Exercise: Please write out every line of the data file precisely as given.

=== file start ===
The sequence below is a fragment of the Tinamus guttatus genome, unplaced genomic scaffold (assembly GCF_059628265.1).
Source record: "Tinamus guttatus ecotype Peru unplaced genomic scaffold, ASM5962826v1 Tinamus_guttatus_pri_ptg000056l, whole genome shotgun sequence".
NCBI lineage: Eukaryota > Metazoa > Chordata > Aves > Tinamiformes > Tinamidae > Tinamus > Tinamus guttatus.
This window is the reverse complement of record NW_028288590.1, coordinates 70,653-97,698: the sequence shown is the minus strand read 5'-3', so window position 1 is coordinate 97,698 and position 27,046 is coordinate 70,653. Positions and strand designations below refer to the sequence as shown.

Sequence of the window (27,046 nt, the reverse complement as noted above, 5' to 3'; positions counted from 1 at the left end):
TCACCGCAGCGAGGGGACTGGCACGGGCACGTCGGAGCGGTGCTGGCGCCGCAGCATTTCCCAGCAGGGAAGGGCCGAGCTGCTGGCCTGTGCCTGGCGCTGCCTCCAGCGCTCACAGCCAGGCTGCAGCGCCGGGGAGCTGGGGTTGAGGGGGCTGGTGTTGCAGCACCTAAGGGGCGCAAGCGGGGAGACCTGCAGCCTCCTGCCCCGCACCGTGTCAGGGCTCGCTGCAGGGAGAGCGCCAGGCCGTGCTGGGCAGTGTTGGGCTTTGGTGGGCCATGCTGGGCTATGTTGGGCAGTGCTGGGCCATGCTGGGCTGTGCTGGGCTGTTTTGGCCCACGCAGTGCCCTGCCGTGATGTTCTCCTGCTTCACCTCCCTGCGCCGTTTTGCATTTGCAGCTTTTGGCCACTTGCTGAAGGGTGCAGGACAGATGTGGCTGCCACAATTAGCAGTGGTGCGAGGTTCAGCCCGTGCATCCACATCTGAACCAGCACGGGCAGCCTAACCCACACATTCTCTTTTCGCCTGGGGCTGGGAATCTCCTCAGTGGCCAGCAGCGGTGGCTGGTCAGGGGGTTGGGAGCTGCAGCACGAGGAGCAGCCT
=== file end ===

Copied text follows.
The sequence below is a fragment of the Tinamus guttatus genome, unplaced genomic scaffold (assembly GCF_059628265.1).
Source record: "Tinamus guttatus ecotype Peru unplaced genomic scaffold, ASM5962826v1 Tinamus_guttatus_pri_ptg000056l, whole genome shotgun sequence".
NCBI lineage: Eukaryota > Metazoa > Chordata > Aves > Tinamiformes > Tinamidae > Tinamus > Tinamus guttatus.
This window is the reverse complement of record NW_028288590.1, coordinates 70,653-97,698: the sequence shown is the minus strand read 5'-3', so window position 1 is coordinate 97,698 and position 27,046 is coordinate 70,653. Positions and strand designations below refer to the sequence as shown.

Sequence of the window (27,046 nt, the reverse complement as noted above, 5' to 3'; positions counted from 1 at the left end):
TCACCGCAGCGAGGGGACTGGCACGGGCACGTCGGAGCGGTGCTGGCGCCGCAGCATTTCCCAGCAGGGAAGGGCCGAGCTGCTGGCCTGTGCCTGGCGCTGCCTCCAGCGCTCACAGCCAGGCTGCAGCGCCGGGGAGCTGGGGTTGAGGGGGCTGGTGTTGCAGCACCTAAGGGGCGCAAGCGGGGAGACCTGCAGCCTCCTGCCCCGCACCGTGTCAGGGCTCGCTGCAGGGAGAGCGCCAGGCCGTGCTGGGCAGTGTTGGGCTTTGGTGGGCCATGCTGGGCTATGTTGGGCAGTGCTGGGCCATGCTGGGCTGTGCTGGGCTGTTTTGGCCCACGCAGTGCCCTGCCGTGATGTTCTCCTGCTTCACCTCCCTGCGCCGTTTTGCATTTGCAGCTTTTGGCCACTTGCTGAAGGGTGCAGGACAGATGTGGCTGCCACAATTAGCAGTGGTGCGAGGTTCAGCCCGTGCATCCACATCTGAACCAGCACGGGCAGCCTAACCCACACATTCTCTTTTCGCCTGGGGCTGGGAATCTCCTCAGTGGCCAGCAGCGGTGGCTGGTCAGGGGGTTGGGAGCTGCAGCACGAGGAGCAGCCT